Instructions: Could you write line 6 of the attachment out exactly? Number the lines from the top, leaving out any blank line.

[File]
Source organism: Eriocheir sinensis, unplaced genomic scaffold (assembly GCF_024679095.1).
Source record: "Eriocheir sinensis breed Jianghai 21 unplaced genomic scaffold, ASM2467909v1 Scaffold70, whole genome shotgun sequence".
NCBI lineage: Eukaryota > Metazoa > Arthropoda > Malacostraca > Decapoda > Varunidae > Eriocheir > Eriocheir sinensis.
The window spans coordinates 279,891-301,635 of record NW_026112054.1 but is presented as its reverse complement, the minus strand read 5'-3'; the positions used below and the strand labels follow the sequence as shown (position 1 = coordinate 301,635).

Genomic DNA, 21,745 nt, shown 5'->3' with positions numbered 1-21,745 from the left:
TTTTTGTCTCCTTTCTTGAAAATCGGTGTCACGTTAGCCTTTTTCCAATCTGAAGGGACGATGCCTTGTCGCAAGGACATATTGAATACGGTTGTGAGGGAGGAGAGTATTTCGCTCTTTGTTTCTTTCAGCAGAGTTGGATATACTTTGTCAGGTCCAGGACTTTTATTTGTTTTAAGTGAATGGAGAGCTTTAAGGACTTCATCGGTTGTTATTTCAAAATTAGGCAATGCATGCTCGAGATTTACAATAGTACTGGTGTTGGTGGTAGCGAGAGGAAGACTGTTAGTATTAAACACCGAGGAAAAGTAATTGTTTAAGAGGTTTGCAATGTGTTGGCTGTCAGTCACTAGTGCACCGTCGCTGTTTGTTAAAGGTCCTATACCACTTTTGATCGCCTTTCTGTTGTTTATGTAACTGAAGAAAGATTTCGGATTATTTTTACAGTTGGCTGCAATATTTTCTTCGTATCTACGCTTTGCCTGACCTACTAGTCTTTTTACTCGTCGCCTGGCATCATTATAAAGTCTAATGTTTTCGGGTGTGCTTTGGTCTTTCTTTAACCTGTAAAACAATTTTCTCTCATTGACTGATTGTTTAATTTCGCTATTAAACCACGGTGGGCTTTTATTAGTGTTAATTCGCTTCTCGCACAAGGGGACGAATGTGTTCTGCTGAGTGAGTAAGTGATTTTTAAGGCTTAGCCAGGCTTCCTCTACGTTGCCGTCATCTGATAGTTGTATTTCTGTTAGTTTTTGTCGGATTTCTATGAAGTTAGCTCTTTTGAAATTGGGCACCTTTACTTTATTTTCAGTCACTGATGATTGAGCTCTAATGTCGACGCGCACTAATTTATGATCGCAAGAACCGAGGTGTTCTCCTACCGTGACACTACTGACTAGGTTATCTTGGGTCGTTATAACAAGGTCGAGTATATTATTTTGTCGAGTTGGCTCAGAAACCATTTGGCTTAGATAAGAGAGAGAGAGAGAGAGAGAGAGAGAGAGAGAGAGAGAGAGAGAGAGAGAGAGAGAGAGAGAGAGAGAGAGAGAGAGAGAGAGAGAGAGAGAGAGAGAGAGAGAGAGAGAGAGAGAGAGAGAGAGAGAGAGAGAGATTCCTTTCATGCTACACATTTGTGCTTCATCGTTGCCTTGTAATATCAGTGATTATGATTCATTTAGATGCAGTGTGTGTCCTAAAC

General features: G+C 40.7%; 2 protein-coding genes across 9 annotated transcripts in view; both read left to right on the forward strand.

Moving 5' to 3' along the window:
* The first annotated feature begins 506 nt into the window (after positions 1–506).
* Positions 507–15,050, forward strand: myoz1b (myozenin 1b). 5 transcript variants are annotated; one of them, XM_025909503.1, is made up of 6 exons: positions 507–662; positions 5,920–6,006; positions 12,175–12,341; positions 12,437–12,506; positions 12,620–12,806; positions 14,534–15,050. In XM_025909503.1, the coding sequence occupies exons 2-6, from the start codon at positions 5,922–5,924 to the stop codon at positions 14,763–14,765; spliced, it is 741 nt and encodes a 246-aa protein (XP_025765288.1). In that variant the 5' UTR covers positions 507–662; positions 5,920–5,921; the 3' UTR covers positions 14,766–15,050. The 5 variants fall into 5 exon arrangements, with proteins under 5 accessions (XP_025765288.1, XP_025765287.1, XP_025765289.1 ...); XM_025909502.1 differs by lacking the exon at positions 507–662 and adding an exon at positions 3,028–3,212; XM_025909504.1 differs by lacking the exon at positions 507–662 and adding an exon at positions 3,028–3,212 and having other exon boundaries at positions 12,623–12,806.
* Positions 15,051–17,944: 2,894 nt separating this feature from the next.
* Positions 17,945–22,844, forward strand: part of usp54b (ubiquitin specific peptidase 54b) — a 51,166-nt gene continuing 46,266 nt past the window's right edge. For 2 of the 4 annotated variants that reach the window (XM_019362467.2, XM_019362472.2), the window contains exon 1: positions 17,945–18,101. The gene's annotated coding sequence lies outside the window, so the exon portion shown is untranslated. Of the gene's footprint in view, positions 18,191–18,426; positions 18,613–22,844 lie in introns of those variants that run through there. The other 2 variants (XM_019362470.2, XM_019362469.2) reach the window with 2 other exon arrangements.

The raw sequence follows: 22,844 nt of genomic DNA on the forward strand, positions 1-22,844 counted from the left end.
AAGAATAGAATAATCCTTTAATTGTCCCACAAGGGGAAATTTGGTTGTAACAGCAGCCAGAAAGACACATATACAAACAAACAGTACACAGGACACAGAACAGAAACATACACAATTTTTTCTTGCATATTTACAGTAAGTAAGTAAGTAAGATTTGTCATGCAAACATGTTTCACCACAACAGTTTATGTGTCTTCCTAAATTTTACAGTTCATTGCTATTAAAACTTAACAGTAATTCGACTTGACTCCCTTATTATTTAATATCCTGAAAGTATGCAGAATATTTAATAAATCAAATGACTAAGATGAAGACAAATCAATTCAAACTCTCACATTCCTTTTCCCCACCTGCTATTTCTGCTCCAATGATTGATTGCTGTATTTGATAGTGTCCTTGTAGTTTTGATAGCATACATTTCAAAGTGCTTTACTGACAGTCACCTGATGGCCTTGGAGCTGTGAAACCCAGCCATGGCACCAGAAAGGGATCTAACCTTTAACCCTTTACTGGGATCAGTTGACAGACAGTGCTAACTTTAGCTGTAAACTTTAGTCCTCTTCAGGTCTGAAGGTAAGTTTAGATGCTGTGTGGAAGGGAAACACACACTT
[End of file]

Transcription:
TTTTTGTCTCCTTTCTTGAAAATCGGTGTCACGTTAGCCTTTTTCCAATCTGAAGGGACGATGCCTTGTCGCAAGGACATATTGAATACGGTTGTGAGGGAGGAGAGTATTTCGCTCTTTGTTTCTTTCAGCAGAGTTGGATATACTTTGTCAGGTCCAGGACTTTTATTTGTTTTAAGTGAATGGAGAGCTTTAAGGACTTCATCGGTTGTTATTTCAAAATTAGGCAATGCATGCTCGAGATTTACAATAGTACTGGTGTTGGTGGTAGCGAGAGGAAGACTGTTAGTATTAAACACCGAGGAAAAGTAATTGTTTAAGAGGTTTGCAATGTGTTGGCTGTCAGTCACTAGTGCACCGTCGCTGTTTGTTAAAGGTCCTATACCACTTTTGATCGCCTTTCTGTTGTTTATGTAACTGAAGAAAGATTTCGGATTATTTTTACAGTTGGCTGCAATATTTTCTTCGTATCTACGCTTTGCCTGACCTACTAGTCTTTTTACTCGTCGCCTGGCATCATTATAAAGTCTAATGTTTTCGGGTGTGCTTTGGTCTTTCTTTAACCTGTAAAACAATTTTCTCTCATTGACTGATTGTTTAATTTCGCTATTAAACCACGGTGGGCTTTTATTAGTGTTAATTCGCTTCTCGCACAAGGGGACGAATGTGTTCTGCTGAGTGAGTAAGTGATTTTTAAGGCTTAGCCAGGCTTCCTCTACGTTGCCGTCATCTGATAGTTGTATTTCTGTTAGTTTTTGTCGGATTTCTATGAAGTTAGCTCTTTTGAAATTGGGCACCTTTACTTTATTTTCAGTCACTGATGATTGAGCTCTAATGTCGACGCGCACTAATTTATGATCGCAAGAACCGAGGTGTTCTCCTACCGTGACACTACTGACTAGGTTATCTTGGGTCGTTATAACAAGGTCGAGTATATTATTTTGTCGAGTTGGCTCAGAAACCATTTGGCTTAGATAAGAGAGAGAGAGAGAGAGAGAGAGAGAGAGAGAGAGAGAGAGAGAGAGAGAGAGAGAGAGAGAGAGAGAGAGAGAGAGAGAGAGAGAGAGAGAGAGAGAGAGAGAGAGAGAGAGAGAGAGAGAGAGAGAGAGAGAGATTCCTTTCATGCTACACATTTGTGCTTCATCGTTGCCTTGTAATATCAGTGATTATGATTCATTTAGATGCAGTGTGTGTCCTAAAC